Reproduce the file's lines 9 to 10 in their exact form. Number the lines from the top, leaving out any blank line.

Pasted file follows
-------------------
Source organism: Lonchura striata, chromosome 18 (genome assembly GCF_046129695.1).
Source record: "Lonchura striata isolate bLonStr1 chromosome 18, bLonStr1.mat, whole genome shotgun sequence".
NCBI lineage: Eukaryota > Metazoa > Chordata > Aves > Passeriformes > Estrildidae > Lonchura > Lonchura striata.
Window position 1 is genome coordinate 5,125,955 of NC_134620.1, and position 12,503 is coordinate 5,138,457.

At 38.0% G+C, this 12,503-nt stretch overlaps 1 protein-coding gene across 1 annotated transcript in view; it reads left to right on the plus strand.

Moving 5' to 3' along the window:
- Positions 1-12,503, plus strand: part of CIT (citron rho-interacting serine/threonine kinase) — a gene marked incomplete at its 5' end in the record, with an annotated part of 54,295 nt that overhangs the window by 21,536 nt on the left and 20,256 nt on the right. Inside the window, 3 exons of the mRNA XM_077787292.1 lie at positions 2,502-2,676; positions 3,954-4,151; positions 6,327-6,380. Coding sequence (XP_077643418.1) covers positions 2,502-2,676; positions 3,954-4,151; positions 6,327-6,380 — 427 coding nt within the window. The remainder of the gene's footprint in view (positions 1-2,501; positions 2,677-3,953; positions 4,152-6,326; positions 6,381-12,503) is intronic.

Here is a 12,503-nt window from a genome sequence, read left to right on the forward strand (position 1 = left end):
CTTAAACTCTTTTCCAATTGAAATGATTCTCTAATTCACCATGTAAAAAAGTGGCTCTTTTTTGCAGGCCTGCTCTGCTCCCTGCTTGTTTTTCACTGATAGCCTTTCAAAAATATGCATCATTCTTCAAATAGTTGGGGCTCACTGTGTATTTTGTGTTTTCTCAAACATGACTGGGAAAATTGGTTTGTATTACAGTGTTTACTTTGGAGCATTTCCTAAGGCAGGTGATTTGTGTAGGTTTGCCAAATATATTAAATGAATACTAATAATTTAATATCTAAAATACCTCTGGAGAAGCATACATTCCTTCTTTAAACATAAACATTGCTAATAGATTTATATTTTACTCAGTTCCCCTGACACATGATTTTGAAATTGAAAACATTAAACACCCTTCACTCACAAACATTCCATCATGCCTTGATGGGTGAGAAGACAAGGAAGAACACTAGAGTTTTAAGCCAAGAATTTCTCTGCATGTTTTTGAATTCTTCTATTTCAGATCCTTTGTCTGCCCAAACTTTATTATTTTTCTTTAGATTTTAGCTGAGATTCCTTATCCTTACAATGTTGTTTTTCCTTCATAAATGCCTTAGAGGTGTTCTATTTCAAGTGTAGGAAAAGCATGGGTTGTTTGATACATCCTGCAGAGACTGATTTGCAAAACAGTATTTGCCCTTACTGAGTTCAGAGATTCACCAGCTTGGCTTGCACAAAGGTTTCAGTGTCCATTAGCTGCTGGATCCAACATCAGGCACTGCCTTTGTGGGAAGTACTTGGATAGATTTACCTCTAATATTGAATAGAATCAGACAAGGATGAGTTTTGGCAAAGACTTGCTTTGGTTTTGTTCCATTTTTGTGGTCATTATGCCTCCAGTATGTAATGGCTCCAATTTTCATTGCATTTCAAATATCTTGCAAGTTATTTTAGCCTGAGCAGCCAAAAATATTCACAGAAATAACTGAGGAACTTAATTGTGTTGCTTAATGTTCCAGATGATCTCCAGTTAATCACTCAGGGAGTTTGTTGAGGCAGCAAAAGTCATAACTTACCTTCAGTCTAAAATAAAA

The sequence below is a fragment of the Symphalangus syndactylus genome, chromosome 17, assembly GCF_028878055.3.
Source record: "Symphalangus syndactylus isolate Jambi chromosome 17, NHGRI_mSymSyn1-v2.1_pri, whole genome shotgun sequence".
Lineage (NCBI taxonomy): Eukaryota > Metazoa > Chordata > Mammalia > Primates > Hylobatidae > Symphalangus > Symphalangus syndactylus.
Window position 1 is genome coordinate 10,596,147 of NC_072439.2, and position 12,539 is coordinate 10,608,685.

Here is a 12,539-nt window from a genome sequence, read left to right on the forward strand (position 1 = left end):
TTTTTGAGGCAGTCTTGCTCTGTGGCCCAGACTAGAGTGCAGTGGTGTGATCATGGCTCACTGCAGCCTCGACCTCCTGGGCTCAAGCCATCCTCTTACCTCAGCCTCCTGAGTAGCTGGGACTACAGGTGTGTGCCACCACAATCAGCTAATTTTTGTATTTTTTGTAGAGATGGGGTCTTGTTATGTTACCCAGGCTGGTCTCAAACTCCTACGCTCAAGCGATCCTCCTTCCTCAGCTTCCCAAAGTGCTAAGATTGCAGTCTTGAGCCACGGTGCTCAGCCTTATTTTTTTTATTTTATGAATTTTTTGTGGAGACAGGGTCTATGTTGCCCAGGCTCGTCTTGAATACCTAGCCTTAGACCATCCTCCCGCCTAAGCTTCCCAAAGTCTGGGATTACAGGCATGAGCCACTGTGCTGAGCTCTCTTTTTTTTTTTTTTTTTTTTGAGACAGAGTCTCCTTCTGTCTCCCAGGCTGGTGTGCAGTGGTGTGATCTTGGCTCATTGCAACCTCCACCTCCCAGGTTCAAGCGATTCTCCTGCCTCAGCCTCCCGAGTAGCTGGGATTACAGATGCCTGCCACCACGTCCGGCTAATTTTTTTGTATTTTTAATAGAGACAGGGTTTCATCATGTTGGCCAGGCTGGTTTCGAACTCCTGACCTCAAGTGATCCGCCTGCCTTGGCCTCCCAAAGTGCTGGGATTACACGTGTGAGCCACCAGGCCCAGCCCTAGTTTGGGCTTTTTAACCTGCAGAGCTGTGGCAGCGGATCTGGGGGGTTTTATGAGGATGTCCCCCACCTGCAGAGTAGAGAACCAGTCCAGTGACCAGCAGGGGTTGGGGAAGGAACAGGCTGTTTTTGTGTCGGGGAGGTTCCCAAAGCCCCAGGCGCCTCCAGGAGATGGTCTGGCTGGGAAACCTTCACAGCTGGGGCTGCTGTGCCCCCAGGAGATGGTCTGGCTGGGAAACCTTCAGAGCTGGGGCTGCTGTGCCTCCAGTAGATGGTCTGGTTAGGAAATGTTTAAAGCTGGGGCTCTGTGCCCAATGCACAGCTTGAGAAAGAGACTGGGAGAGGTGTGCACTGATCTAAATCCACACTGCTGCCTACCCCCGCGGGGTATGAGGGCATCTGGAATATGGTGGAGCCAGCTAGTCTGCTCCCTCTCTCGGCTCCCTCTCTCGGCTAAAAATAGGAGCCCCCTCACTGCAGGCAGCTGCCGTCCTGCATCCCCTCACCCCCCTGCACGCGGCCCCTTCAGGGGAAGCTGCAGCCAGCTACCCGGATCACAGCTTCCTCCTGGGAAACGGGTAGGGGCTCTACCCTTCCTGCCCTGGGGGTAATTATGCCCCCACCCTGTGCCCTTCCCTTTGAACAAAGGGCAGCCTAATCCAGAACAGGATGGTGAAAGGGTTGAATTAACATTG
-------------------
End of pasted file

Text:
CTTAAACTCTTTTCCAATTGAAATGATTCTCTAATTCACCATGTAAAAAAGTGGCTCTTTTTTGCAGGCCTGCTCTGCTCCCTGCTTGTTTTTCACTGATAGCCTTTCAAAAATATGCATCATTCTTCAAATAGTTGGGGCTCACTGTGTATTTTGTGTTTTCTCAAACATGACTGGGAAAATTGGTTTGTATTACAGTGTTTACTTTGGAGCATTTCCTAAGGCAGGTGATTTGTGTAGGTTTGCCAAATATATTAAATGAATACTAATAATTTAATATCTAAAATACCTCTGGAGAAGCATACATTCCTTCTTTAAACATAAACATTGCTAATAGATTTATATTTTACTCAGTTCCCCTGACACATGATTTTGAAATTGAAAACATTAAACACCCTTCACTCACAAACATTCCATCATGCCTTGATGGGTGAGAAGACAAGGAAGAACACTAGAGTTTTAAGCCAAGAATTTCTCTGCATGTTTTTGAATTCTTCTATTTCAGATCCTTTGTCTGCCCAAACTTTATTATTTTTCTTTAGATTTTAGCTGAGATTCCTTATCCTTACAATGTTGTTTTTCCTTCATAAATGCCTTAGAGGTGTTCTATTTCAAGTGTAGGAAAAGCATGGGTTGTTTGATACATCCTGCAGAGACTGATTTGCAAAACAGTATTTGCCCTTACTGAGTTCAGAGATTCACCAGCTTGGCTTGCACAAAGGTTTCAGTGTCCATTAGCTGCTGGATCCAACATCAGGCACTGCCTTTGTGGGAAGTACTTGGATAGATTTACCTCTAATATTGAATAGAATCAGACAAGGATGAGTTTTGGCAAAGACTTGCTTTGGTTTTGTTCCATTTTTGTGGTCATTATGCCTCCAGTATGTAATGGCTCCAATTTTCATTGCATTTCAAATATCTTGCAAGTTATTTTAGCCTGAGCAGCCAAAAATATTCACAGAAATAACTGAGGAACTTAATTGTGTTGCTTAATGTTCCAGATGATCTCCAGTTAATCACTCAGGGAGTTTGTTGAGGCAGCAAAAGTCATAACTTACCTTCAGTCTAAAATAAAA

The sequence below is a fragment of the Symphalangus syndactylus genome, chromosome 17, assembly GCF_028878055.3.